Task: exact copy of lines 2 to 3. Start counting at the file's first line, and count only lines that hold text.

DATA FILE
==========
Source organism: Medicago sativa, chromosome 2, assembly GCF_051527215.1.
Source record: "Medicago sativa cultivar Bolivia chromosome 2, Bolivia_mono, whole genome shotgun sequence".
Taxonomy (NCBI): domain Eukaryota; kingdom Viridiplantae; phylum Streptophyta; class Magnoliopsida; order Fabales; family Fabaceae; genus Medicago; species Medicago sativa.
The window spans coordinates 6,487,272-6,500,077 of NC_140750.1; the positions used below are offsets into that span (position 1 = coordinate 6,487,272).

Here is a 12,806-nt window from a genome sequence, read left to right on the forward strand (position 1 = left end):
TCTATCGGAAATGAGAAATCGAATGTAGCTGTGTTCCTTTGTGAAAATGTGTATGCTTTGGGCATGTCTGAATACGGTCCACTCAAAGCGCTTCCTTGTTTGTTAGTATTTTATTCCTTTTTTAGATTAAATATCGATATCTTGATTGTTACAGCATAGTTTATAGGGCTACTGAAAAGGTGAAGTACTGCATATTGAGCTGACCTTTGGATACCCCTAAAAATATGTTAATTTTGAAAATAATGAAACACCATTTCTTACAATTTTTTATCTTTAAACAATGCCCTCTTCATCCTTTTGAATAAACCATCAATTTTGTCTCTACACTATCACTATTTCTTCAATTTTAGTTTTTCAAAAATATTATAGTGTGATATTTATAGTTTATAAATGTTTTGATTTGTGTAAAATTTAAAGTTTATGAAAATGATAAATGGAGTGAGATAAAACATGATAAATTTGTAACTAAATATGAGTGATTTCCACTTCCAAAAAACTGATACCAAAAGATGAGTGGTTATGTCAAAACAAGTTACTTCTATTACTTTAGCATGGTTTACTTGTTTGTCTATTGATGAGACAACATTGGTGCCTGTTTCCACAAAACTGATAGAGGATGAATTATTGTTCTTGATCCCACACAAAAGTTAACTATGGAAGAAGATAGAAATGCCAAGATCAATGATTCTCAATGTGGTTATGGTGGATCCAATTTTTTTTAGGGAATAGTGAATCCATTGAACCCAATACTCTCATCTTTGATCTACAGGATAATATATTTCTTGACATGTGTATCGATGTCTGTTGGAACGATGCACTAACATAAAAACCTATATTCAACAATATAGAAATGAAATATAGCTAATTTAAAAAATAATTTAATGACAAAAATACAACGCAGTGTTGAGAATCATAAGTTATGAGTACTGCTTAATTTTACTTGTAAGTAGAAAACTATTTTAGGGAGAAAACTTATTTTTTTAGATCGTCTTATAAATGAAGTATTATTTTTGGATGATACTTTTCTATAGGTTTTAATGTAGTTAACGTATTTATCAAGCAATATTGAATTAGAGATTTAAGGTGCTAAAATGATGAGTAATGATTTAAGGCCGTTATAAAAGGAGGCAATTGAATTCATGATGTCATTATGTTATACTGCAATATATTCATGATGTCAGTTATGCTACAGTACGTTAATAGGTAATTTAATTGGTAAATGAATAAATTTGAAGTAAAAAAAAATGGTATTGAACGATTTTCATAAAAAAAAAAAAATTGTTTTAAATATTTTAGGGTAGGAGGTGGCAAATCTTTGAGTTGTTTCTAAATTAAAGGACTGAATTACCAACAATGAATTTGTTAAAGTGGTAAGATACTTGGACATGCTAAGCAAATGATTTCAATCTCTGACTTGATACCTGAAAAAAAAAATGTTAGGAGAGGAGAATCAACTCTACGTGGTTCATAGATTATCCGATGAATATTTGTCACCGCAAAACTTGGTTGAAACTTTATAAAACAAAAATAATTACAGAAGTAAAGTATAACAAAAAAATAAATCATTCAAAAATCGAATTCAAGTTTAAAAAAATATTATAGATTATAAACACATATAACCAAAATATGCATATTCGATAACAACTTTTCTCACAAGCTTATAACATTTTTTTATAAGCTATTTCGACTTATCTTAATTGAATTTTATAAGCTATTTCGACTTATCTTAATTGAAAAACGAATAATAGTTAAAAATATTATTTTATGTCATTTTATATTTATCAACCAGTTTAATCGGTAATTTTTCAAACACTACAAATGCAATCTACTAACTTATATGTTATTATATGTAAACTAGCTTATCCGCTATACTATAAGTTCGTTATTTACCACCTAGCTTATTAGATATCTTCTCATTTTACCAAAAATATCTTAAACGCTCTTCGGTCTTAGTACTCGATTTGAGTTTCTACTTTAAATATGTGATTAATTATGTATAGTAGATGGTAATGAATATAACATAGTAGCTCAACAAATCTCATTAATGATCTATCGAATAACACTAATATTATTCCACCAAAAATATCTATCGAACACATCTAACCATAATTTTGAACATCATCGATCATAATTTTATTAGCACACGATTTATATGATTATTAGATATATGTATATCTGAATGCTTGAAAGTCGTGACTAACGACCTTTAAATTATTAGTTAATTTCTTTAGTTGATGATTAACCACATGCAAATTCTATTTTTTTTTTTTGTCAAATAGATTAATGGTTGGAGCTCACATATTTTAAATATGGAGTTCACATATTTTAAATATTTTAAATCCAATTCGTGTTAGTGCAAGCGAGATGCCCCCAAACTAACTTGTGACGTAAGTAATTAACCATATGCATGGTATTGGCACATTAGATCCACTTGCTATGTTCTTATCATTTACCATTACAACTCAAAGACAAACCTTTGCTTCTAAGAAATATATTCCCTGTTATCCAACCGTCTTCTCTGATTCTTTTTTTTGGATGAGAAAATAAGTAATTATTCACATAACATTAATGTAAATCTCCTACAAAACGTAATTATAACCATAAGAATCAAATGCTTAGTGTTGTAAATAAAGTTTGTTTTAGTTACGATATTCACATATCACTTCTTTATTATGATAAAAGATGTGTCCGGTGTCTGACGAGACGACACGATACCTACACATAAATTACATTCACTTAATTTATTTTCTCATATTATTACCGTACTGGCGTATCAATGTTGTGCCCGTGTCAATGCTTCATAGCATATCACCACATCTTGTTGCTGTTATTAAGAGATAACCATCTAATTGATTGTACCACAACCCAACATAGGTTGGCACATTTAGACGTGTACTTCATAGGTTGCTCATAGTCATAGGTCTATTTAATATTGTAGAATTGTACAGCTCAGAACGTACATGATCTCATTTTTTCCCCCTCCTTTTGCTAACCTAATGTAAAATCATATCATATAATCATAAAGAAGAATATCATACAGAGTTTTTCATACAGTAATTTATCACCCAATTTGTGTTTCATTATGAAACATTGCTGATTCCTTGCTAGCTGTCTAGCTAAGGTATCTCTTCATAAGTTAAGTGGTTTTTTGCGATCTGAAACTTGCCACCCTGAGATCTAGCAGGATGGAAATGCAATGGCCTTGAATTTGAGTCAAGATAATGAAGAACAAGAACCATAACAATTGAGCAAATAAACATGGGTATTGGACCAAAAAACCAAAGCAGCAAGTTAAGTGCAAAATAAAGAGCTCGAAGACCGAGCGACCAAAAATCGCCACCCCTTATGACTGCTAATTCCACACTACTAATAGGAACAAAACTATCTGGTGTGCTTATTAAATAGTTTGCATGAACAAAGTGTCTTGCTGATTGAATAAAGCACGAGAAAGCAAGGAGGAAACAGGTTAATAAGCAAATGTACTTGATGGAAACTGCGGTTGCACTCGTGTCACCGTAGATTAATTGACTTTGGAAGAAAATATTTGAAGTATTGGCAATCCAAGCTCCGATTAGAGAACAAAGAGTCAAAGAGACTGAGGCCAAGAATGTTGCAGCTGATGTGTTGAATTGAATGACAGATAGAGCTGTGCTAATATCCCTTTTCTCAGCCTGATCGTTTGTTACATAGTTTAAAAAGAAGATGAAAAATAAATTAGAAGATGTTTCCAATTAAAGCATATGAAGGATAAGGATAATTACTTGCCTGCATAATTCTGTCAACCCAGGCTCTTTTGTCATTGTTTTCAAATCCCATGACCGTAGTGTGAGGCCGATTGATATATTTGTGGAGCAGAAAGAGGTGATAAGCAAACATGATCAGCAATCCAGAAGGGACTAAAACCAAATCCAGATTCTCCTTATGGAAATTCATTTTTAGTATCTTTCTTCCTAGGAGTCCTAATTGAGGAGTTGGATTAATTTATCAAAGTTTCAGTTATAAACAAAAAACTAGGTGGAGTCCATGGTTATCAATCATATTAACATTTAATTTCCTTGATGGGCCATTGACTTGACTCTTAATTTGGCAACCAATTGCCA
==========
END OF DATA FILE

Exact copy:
Source record: "Medicago sativa cultivar Bolivia chromosome 2, Bolivia_mono, whole genome shotgun sequence".
Taxonomy (NCBI): domain Eukaryota; kingdom Viridiplantae; phylum Streptophyta; class Magnoliopsida; order Fabales; family Fabaceae; genus Medicago; species Medicago sativa.